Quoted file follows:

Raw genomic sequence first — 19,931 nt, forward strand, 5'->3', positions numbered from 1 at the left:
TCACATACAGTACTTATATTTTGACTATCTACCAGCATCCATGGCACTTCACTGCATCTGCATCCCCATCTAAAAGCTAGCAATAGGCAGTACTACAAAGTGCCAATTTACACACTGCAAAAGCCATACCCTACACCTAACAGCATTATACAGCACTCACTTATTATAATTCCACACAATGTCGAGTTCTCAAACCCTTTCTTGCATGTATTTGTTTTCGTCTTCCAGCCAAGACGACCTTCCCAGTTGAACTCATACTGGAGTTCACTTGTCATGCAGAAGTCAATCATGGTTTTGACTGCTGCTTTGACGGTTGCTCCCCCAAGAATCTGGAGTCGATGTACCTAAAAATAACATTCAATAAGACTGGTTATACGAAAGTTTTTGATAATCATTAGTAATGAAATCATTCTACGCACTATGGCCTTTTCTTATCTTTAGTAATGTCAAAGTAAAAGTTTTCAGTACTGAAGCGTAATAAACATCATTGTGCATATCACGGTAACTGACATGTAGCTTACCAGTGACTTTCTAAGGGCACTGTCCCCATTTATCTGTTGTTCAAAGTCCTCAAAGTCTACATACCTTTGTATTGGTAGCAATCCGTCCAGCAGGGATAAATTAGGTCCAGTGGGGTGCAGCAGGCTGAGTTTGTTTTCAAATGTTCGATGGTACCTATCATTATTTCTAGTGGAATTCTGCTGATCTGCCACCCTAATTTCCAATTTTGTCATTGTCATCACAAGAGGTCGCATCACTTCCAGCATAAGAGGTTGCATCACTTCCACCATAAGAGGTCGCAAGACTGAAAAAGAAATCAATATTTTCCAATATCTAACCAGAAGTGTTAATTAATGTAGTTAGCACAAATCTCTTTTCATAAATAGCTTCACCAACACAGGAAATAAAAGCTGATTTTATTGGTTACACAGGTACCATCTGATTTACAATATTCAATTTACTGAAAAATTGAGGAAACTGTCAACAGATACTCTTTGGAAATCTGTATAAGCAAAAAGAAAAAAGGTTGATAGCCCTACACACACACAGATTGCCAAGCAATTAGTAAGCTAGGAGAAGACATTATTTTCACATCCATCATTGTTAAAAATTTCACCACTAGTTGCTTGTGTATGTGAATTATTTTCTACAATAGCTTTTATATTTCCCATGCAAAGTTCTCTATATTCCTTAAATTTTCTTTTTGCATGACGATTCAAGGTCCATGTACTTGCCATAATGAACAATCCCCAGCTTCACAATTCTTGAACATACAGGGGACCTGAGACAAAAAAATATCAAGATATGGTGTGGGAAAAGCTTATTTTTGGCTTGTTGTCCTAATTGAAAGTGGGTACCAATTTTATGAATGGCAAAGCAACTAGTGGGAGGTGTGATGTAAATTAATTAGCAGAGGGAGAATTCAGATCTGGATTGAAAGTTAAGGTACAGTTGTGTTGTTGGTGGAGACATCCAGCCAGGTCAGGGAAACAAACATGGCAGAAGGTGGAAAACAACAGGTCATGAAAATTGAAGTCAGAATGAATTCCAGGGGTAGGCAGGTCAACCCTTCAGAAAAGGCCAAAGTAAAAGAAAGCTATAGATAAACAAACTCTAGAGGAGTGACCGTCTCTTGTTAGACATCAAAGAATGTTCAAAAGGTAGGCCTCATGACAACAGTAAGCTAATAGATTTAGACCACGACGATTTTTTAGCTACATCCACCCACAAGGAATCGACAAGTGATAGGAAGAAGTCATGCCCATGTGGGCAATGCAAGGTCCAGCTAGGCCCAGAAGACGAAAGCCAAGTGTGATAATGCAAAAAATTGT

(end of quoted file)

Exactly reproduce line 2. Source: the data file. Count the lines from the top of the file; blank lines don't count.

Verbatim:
TCACATACAGTACTTATATTTTGACTATCTACCAGCATCCATGGCACTTCACTGCATCTGCATCCCCATCTAAAAGCTAGCAATAGGCAGTACTACAAAGTGCCAATTTACACACTGCAAAAGCCATACCCTACACCTAACAGCATTATACAGCACTCACTTATTATAATTCCACACAATGTCGAGTTCTCAAACCCTTTCTTGCATGTATTTGTTTTCGTCTTCCAGCCAAGACGACCTTCCCAGTTGAACTCATACTGGAGTTCACTTGTCATGCAGAAGTCAATCATGGTTTTGACTGCTGCTTTGACGGTTGCTCCCCCAAGAATCTGGAGTCGATGTACCTAAAAATAACATTCAATAAGACTGGTTATACGAAAGTTTTTGATAATCATTAGTAATGAAATCATTCTACGCACTATGGCCTTTTCTTATCTTTAGTAATGTCAAAGTAAAAGTTTTCAGTACTGAAGCGTAATAAACATCATTGTGCATATCACGGTAACTGACATGTAGCTTACCAGTGACTTTCTAAGGGCACTGTCCCCATTTATCTGTTGTTCAAAGTCCTCAAAGTCTACATACCTTTGTATTGGTAGCAATCCGTCCAGCAGGGATAAATTAGGTCCAGTGGGGTGCAGCAGGCTGAGTTTGTTTTCAAATGTTCGATGGTACCTATCATTATTTCTAGTGGAATTCTGCTGATCTGCCACCCTAATTTCCAATTTTGTCATTGTCATCACAAGAGGTCGCATCACTTCCAGCATAAGAGGTTGCATCACTTCCACCATAAGAGGTCGCAAGACTGAAAAAGAAATCAATATTTTCCAATATCTAACCAGAAGTGTTAATTAATGTAGTTAGCACAAATCTCTTTTCATAAATAGCTTCACCAACACAGGAAATAAAAGCTGATTTTATTGGTTACACAGGTACCATCTGATTTACAATATTCAATTTACTGAAAAATTGAGGAAACTGTCAACAGATACTCTTTGGAAATCTGTATAAGCAAAAAGAAAAAAGGTTGATAGCCCTACACACACACAGATTGCCAAGCAATTAGTAAGCTAGGAGAAGACATTATTTTCACATCCATCATTGTTAAAAATTTCACCACTAGTTGCTTGTGTATGTGAATTATTTTCTACAATAGCTTTTATATTTCCCATGCAAAGTTCTCTATATTCCTTAAATTTTCTTTTTGCATGACGATTCAAGGTCCATGTACTTGCCATAATGAACAATCCCCAGCTTCACAATTCTTGAACATACAGGGGACCTGAGACAAAAAAATATCAAGATATGGTGTGGGAAAAGCTTATTTTTGGCTTGTTGTCCTAATTGAAAGTGGGTACCAATTTTATGAATGGCAAAGCAACTAGTGGGAGGTGTGATGTAAATTAATTAGCAGAGGGAGAATTCAGATCTGGATTGAAAGTTAAGGTACAGTTGTGTTGTTGGTGGAGACATCCAGCCAGGTCAGGGAAACAAACATGGCAGAAGGTGGAAAACAACAGGTCATGAAAATTGAAGTCAGAATGAATTCCAGGGGTAGGCAGGTCAACCCTTCAGAAAAGGCCAAAGTAAAAGAAAGCTATAGATAAACAAACTCTAGAGGAGTGACCGTCTCTTGTTAGACATCAAAGAATGTTCAAAAGGTAGGCCTCATGACAACAGTAAGCTAATAGATTTAGACCACGACGATTTTTTAGCTACATCCACCCACAAGGAATCGACAAGTGATAGGAAGAAGTCATGCCCATGTGGGCAATGCAAGGTCCAGCTAGGCCCAGAAGACGAAAGCCAAGTGTGATAATGCAAAAAATTGT